Switzerland opens the regulation door for blockchain

In recent years Switzerland has become one of the world’s leading locations for blockchain companies and business models.

Hundreds of companies have settled between Zug and Zurich, in Geneva and in Ticino, to work on improving existing structures or to bringing new products and services
to market. These companies are all based on a decentralised network through which trust and security can be created: the blockchain.

But, these companies need legal certainty.

The Swiss government has gone some way to address this, and has outlined a potential approach to blockchain regulation. The Swiss Blockchain Federation has welcomed this report published today by the Federal Blockchain/ICO Working Group and supports the path being taken by the Federal Council.

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Government role

In the second half of 2017, politicians and the public alike became aware of the blockchain ecosystem in Switzerland, which came to be known as “Crypto Valley”. This was not ignored by the Swiss government in Bern, as policymakers there began to appreciate what was happening on their doorstep; they realised its enormous social potential.

But, the rise in blockchain as an everyday technology — not just as a foundation for digital currencies — brought with it challenge and anxiety, especially surrounding regulation.

The report picks up on several of the points raised in the white paper published by the Blockchain Taskforce (the predecessor to the Swiss Blockchain Federation) in early 2018. The Swiss Blockchain Federation is now calling for the report to be rapidly put into action with a binding agenda, so that blockchain companies can enjoy legal certainty in the near future. This is fundamental to further developing Switzerland as a blockchain location.

The publication of the report ‘marks an important step in this direction and provides a detailed survey of the legal challenges that these new business models create,’ according to the announcement.

The idea of a task force to tackle such challenges spread rapidly amongst leading figures from the economic sector, from industry, politics, science, society – and soon a multitude of
stakeholders became involved. The Blockchain Taskforce was formed within a period of two weeks at the end of 2017, with the active participation of universities, companies, lawyers,
Government Councillors, Councillors of States, and National Councillors. More than 50 individuals came forward to donate their time and insights under the patronage of Federal Councillors Johann Schneider-Ammann and Ueli Maurer. Instead of debating what a good or bad blockchain future might look like, the work of our group is geared towards turning that initial spark into a bonfire – for the benefit of Switzerland and of the world.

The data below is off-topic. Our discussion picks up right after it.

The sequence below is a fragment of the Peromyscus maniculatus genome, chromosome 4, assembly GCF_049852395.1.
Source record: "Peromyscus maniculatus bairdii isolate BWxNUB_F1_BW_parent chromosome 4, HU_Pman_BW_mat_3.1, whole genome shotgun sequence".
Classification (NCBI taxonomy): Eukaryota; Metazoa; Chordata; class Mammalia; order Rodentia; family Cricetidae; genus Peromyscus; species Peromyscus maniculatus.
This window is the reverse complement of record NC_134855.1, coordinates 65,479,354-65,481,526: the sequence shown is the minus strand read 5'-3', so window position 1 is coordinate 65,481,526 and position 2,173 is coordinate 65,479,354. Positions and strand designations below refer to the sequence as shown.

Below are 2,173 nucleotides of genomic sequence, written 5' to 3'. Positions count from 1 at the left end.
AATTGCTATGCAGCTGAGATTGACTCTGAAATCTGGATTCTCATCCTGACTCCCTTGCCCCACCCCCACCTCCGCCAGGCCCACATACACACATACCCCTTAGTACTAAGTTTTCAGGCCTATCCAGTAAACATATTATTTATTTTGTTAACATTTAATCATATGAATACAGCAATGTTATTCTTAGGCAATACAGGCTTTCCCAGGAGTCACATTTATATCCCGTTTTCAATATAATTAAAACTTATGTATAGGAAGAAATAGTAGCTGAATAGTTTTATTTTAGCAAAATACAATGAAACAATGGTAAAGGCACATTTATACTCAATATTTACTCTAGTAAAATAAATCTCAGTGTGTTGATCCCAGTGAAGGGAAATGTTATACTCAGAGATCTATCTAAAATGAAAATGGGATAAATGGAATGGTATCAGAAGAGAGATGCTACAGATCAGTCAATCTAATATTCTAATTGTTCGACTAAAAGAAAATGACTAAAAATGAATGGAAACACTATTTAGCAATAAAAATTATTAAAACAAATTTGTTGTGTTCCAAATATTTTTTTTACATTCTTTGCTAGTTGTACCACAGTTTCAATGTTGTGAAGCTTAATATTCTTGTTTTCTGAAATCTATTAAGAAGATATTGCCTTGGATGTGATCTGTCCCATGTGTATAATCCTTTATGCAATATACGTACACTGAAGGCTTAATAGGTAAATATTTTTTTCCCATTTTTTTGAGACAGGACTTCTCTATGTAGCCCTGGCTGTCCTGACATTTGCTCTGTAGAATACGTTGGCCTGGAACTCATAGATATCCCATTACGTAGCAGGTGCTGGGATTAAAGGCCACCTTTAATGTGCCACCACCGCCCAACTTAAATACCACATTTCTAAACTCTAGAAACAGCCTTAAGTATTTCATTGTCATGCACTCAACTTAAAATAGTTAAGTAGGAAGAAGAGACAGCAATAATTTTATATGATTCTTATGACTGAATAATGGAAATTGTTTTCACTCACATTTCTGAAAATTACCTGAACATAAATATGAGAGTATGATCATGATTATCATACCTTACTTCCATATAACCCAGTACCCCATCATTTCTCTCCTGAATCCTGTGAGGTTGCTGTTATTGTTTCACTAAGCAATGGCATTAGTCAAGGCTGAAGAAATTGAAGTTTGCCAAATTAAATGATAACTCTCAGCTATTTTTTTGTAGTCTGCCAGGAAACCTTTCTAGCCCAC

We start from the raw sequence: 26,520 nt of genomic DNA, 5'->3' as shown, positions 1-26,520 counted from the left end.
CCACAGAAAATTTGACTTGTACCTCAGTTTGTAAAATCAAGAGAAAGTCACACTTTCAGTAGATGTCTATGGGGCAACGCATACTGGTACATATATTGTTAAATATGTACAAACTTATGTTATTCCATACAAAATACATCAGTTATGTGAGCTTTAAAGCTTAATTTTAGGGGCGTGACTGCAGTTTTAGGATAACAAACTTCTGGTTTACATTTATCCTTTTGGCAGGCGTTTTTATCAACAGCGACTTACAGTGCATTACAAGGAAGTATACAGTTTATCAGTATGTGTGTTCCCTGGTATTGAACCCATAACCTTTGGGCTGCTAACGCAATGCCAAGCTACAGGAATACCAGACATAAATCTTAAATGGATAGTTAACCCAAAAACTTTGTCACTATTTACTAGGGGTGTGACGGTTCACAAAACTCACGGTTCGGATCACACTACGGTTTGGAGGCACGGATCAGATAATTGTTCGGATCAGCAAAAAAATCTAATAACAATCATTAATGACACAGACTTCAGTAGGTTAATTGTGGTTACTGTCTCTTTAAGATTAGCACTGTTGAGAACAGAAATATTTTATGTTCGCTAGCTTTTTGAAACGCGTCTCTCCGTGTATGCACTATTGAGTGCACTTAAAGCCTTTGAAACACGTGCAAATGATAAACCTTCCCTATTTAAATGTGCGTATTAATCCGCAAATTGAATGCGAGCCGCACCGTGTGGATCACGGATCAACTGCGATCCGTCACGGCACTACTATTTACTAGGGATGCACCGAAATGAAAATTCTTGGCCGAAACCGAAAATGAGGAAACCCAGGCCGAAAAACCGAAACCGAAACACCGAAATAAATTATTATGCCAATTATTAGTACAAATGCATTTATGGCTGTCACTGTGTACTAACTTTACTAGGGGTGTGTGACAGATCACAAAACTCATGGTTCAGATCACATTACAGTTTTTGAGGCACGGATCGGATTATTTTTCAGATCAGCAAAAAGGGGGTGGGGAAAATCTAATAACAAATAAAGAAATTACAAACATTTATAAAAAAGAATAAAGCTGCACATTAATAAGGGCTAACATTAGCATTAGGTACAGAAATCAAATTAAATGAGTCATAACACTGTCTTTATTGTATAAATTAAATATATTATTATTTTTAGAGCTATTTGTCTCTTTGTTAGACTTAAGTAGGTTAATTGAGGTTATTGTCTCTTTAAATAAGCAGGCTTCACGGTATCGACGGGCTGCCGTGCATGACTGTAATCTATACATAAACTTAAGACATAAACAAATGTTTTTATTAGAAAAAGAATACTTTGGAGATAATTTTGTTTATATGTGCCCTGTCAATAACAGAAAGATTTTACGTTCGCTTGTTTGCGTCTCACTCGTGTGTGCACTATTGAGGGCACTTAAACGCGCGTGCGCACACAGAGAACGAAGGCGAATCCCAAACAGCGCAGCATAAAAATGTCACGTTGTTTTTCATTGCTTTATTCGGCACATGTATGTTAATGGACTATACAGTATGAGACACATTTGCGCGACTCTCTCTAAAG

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Blockchain law

The report does not call for a separate blockchain law, preferring to amend existing civil and financial market law. This reflects the objective of setting the framework conditions so that Switzerland can strengthen and extend its leading position in blockchain.

The fact that Switzerland is taking a pragmatic approach is to be welcomed, and other countries are likely to follow suit as blockchain technology becomes more widely-used.

For Heinz Tännler, President of the Swiss Blockchain Federation, things are clear: “Legal implementation now needs to follow on quickly from this report. Switzerland needs this certainty as the basis for further development.”

The 10-point program launched recently by the Swiss Blockchain Federation to strengthen blockchain technology in Switzerland also calls for a binding agenda from the regulator. This position paper spells out the social policy, regulatory and public interest issues that need to be settled if Switzerland is to be a successful blockchain location.

Several points in the federal report have been taken up from the white paper of the Blockchain Taskforce, out of which the Swiss Blockchain Federation emerged at the end of October 2018, such as a proposed change in civil law for transferring tokens. The Federal Council’s report also concurs with the analysis that it does not seem necessary to change anti-money laundering legislation at present, as the existing rules can also be applied to new business models.

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Nick Ismail

Nick Ismail is a former editor for Information Age (from 2018 to 2022) before moving on to become Global Head of Brand Journalism at HCLTech. He has a particular interest in smart technologies, AI and...

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